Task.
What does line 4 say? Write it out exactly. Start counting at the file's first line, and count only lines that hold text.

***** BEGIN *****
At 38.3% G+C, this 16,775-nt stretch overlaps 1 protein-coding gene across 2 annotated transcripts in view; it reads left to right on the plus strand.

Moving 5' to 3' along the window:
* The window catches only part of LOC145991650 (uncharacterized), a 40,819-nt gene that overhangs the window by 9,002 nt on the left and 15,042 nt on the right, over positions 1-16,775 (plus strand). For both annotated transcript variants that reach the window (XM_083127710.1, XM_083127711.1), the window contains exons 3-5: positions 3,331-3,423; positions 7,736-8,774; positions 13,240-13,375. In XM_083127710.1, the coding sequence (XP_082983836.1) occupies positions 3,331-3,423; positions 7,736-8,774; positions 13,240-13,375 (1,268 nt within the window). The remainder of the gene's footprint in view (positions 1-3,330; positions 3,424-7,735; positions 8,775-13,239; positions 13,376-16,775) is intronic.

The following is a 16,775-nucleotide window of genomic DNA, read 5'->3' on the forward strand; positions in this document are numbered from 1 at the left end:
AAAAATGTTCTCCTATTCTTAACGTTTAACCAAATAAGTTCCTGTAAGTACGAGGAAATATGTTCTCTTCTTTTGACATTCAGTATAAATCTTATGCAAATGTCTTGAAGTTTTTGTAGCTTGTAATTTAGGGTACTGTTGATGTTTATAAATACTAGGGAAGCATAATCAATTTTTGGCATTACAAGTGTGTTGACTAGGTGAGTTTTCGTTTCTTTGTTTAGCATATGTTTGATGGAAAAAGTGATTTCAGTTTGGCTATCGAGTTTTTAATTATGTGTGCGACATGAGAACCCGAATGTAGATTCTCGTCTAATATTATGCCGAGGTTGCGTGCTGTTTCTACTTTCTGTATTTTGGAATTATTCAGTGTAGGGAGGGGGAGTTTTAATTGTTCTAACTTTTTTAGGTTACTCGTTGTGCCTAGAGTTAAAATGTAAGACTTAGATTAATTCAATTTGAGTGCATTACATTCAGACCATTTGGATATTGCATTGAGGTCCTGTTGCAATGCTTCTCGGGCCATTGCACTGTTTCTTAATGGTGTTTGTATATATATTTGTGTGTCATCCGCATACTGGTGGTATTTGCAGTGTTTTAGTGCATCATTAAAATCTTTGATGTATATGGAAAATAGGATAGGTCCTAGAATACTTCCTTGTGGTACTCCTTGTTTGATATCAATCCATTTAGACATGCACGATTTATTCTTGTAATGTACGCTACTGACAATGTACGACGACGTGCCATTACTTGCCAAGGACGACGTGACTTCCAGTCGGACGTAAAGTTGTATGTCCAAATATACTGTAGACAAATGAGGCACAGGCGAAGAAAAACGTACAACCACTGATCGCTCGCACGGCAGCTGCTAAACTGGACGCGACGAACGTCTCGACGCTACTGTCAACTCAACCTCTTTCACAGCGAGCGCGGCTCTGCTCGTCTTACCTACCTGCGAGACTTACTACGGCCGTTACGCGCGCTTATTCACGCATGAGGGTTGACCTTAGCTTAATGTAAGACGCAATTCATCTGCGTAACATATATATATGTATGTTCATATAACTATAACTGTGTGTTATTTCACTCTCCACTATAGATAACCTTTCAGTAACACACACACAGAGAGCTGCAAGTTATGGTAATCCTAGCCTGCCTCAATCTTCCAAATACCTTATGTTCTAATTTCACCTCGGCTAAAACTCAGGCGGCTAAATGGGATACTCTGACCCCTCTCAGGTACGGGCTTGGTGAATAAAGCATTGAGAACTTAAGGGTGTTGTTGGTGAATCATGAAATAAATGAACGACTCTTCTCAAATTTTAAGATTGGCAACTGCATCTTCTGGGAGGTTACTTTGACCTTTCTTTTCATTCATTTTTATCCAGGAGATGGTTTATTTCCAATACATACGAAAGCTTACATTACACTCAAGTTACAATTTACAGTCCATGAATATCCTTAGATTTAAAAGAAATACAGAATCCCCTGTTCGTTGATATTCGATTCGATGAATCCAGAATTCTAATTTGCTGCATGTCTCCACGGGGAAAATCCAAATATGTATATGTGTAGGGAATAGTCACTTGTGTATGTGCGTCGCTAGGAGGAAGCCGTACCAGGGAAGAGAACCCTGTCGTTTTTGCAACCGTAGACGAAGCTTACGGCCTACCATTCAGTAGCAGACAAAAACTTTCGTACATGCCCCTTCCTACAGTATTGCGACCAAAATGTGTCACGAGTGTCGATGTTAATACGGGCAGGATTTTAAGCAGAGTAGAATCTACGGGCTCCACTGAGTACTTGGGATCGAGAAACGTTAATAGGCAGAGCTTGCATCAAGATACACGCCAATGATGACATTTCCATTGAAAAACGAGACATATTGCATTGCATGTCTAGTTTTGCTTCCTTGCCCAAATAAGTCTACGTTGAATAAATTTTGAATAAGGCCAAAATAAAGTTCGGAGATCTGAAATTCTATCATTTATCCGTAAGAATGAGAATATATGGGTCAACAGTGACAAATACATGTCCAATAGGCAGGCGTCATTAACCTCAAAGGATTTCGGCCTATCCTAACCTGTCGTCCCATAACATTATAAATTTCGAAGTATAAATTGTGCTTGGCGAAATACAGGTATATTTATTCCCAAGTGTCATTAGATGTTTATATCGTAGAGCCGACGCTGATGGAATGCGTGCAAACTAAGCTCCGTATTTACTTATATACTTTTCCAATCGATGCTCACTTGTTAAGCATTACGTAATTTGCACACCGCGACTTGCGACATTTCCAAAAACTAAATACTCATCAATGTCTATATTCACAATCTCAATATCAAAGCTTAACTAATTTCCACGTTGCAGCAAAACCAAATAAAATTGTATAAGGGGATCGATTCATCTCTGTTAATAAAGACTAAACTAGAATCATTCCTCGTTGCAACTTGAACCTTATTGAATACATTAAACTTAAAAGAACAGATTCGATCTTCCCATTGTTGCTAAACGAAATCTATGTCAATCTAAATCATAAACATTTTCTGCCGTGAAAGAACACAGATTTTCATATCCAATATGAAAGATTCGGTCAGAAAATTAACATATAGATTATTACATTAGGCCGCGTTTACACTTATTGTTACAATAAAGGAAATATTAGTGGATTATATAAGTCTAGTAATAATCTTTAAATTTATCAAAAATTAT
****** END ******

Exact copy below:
The following is a 16,775-nucleotide window of genomic DNA, read 5'->3' on the forward strand; positions in this document are numbered from 1 at the left end: